While we are to avoid vengeance, we are to allow justice to take its course, through the actions of someone else. For example, the court sought justice on behalf of the wife who was wronged. Her forgiveness of her ex doesn’t require that she plead with the court to reduce his child payments. Her responsibility is to let him endure the consequences of his actions. The same with the student who thought his forgiveness would only be complete by seeing them let off the hook.

What about a case where it has come to your attention that someone, perhaps someone you considered a friend, is talking untruthfully about you behind your back. In other words, you have been wronged. That wrong has created an obligation for repayment. But you have chosen to release that person from their obligation. Now, in addition, you could exact vengeance by spreading untruths about them. Or you could allow justice to take its course through the actions of others.

How will that justice be meted out? Justice will be meted out by the people this person talks to, as they realize this is a person who is obviously a gossip, and therefore not to be trusted and worth having as a friend.

But let’s not allow the point of this discussion to be lost on us: Forgiveness is releasing your offender from their obligation to you. But it does not exempt that person from enduring any consequences as a result of their action.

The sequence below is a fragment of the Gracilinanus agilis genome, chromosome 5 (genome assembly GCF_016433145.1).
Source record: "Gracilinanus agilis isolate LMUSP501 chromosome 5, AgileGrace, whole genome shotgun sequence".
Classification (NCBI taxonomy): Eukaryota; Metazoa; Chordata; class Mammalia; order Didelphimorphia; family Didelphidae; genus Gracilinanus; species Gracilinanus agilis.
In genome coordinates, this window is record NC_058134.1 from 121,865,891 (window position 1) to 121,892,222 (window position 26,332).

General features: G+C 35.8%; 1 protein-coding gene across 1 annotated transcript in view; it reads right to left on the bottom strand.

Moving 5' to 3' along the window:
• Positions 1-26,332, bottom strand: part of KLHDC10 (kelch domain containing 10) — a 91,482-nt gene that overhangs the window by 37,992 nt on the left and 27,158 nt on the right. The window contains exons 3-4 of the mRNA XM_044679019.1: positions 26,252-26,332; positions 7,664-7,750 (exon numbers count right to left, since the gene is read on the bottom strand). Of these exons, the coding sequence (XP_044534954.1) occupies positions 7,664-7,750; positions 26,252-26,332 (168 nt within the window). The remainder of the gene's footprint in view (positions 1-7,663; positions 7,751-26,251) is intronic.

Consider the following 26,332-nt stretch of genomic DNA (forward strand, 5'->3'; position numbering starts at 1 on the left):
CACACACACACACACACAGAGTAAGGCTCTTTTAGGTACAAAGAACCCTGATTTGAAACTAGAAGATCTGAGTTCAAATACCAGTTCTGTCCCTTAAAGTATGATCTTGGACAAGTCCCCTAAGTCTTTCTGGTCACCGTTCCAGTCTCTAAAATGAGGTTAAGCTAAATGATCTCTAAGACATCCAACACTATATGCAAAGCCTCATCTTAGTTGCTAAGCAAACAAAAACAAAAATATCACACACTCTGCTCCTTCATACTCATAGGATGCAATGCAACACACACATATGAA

Let’s think about this last dynamic as it concerns God’s forgiveness of us.

Whereas we do not have to release our offender from having to pay consequences, God has released us from having to pay the ultimate consequence. The Bible indicates that the consequence of our sin is separation from God forever. But in God’s Amazing Grace, He releases us from having to pay that consequence.

Presbyterian pastor Phil Ryken, who now serves as President of Wheaton College, relates in his book When You Pray the true story of a Romanian pastor so badly beaten in a Communist prison that he was about to die. As he lay there, the very guard who tortured him was thrown in, after being betrayed and beaten by his fellow jailers. That night the former torturer cried as he said, “Pastor, I know I don’t deserve it, please say a prayer for me. I have committed such crimes, that I dare not die.”

The man who witnessed this event tells of how amazed he was when the pastor struggled over and said to the man who had viciously destroyed his body, while gently caressing his head, “I have forgiven you with all of my heart. If I, who am only a sinner can love and forgive you, more so can Jesus who is the Son of God and who is love incarnate. He wishes to forgive you much more than you wish to be forgiven.” That pastor then listened to the long confession of this man’s wretched crimes. Then they prayed to Christ together for their mutual forgiveness, returned to their cots, and then they both died.

And Phil Ryken writes: ‘It is hard for me to imagine anything I might do in all my life that would glorify God so much as that.’” 3




Ryken, Phil. When You Pray: Making the Lord’s Prayer Your Own.
[Phillipsburg, New Jersey: P & R Publishing © 2000]